The diminutive house sparrow (Passer domesticus), whose nests dotted almost every house in the neighbourhood as well as public places like bus bays and railway stations, where they lived in colonies and survived on foodgrains and tiny worms, is now a disappearing species.
Is the sparrow's urban habitat responsible for its decline? Would it have been safer if it confined itself to the wilderness?
You won't find sparrows in jungles, deserts or places where humans are not present. The sparrow is a species that has evolved with humans and is always found in and around human habitations.
It's not the urban habitat but the modification in architecture , the pollution caused by microwave towers; the excessive use of pesticides, a gradual decrease in nesting sites, food sources and the replacement of native plants by exotic varieties, which are to be blamed.
Do sparrows, which are fiercely independent, lay eggs in the nests provided by us?
Since they have always been in and around humans, a nest box provided to them is willingly accepted by them. As the nest boxes replicate their natural nesting site it doesn't change its natural behaviour in any way.
Are sparrows an ignored species because the government spends a lot of money on saving other wild animals?
Somehow the concept of conservation as far as conservation of flora and fauna is concerned has always been T-centric that is Tiger and Threatened. If it isn't either of the Ts, it's not considered worthy of conservation in India.
This attitude towards conservation has to be changed. It's still a myth that only what is in the forests have to be considered for conservation. The layman doesn't even think that common birds like house sparrows, mynas or even squirrels are wild and also need to be conserved. These animals are also protected by the Wildlife Act of India.
This attitude is also within the scientific community ; in India there is very little research done on the common birds. Even after 60 years of Independence, we have no common bird monitoring system in place. The case of research on common birds of India is a classical example of how research and scientists are treated in India.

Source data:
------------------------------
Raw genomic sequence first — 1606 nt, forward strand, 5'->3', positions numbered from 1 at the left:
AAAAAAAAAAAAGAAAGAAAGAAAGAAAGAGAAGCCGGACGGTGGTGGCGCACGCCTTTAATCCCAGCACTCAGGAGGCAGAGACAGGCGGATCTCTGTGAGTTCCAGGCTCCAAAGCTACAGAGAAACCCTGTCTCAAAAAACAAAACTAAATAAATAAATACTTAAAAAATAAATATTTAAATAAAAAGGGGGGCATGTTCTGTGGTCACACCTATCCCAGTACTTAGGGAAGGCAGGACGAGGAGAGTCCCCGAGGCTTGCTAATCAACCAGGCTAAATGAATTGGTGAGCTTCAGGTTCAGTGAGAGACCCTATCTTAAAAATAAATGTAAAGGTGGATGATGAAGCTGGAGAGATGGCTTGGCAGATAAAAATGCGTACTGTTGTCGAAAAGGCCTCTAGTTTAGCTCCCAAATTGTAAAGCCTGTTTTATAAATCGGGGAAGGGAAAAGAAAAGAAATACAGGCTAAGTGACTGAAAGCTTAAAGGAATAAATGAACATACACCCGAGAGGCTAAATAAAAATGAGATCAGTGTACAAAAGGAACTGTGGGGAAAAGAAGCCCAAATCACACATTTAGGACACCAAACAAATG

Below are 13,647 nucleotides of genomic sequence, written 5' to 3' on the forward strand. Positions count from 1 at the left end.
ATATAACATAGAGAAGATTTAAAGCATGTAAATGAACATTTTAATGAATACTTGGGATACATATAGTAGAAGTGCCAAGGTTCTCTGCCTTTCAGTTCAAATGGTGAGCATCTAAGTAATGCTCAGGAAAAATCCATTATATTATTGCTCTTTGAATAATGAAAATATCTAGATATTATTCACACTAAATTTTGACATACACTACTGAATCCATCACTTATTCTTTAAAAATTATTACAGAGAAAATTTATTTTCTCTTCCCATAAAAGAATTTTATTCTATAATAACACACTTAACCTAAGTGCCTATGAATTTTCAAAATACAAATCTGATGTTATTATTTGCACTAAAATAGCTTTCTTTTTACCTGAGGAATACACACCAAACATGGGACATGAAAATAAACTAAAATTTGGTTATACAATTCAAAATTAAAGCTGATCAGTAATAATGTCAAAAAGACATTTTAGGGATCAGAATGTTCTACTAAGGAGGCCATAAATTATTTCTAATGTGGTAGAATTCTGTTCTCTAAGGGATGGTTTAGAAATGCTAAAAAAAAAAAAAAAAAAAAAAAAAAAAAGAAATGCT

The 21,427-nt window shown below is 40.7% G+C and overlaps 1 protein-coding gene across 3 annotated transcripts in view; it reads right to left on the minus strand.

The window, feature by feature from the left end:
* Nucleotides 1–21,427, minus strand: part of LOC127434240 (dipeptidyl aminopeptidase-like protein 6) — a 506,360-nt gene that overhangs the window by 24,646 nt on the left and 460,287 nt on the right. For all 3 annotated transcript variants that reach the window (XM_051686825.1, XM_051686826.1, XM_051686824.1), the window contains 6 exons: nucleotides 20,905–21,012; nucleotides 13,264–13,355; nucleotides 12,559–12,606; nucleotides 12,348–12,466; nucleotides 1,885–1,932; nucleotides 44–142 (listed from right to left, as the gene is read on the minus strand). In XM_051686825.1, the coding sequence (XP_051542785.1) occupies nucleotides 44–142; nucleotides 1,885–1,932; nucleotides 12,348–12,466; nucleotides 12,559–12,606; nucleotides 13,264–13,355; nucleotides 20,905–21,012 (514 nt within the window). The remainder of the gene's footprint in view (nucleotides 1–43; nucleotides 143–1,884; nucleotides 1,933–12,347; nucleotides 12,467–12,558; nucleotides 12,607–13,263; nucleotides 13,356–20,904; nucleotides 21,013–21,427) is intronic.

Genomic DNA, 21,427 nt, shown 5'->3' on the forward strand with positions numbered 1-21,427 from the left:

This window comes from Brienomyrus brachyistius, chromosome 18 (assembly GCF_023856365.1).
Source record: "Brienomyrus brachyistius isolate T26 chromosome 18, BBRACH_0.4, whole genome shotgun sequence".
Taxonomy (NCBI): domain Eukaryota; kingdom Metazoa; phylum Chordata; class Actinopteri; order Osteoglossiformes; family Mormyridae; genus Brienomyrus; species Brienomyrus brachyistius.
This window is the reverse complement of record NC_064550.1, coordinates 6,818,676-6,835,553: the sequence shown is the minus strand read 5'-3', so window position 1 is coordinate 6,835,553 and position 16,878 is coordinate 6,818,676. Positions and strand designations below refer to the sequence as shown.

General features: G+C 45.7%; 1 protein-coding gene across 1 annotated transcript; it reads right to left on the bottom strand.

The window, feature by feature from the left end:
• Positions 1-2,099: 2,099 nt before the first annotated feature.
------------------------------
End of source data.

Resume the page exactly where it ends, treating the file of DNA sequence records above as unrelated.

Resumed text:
Do You know the reasons behind....................."Birds lovers have seen house sparrow disappear from our surroundings over the period of time houses. They are now almost limited to story telling to children."
"House sparrow is disappearing because of many reasons. The main reason being that EFFECT OF CELL PHONE RADIATION ON GAURIYA
SPARROWS PASSER DOMESTICUS , its routine habitat is missing from our modern houses,'' as well.
Are sparrows facing a threat of extinction only in India or across the globe?
The decline of house sparrows is a global phenomenon and the species is declining in most of its natural range. The decline is visible in countries like the UK where they have historical statistical data with a decline rate as high as 67% because of which its conservation status has been changed to a red listed species of high conservation concern.
Sadly in India, we don't have any historical statistical data because no one ever cared to count house sparrows.
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Still curious? Check out the following links for more information on the House Sparrow.
नरेश कादयान http://nareshkadyan.blogspot.com/
अध्यक्ष,पीपल्स फॉर एनिमल हरियाणा,
Naresh Kadyan http://nareshkadyan.webs.com/
अंतरराष्ट्रीय पशु रक्षा संगठन के भारतीय प्रतिनिधि
Representative of the International Organization for Animal Protection in India,
Chairman, PFA Haryana http://www.pfaharyana.in/
+91-9813010595 , 9313312099
पशुओं के प्रति क्रूरता निवारणःनियम अधिनियम और सूचनाएँ
There are various causes for dramatic decrease in their population, one of the more surprising being the introduction of unleaded petrol, the combustion of which produces compounds such as methyl nitrite, a compound which is highly toxic for small insects, which forms a major part of a young sparrow’s diet. Other being areas of free growing weeds, or reduction in number of badly maintained buildings, which are important nesting opportunities for sparrows. Ornithologists and wildlife experts speculate that the population crash could also be linked to a variety of factors like the lack of nesting sites in modern concrete buildings, disappearing kitchen gardens, increased use of pesticides in farmlands and the non- availability of food sources.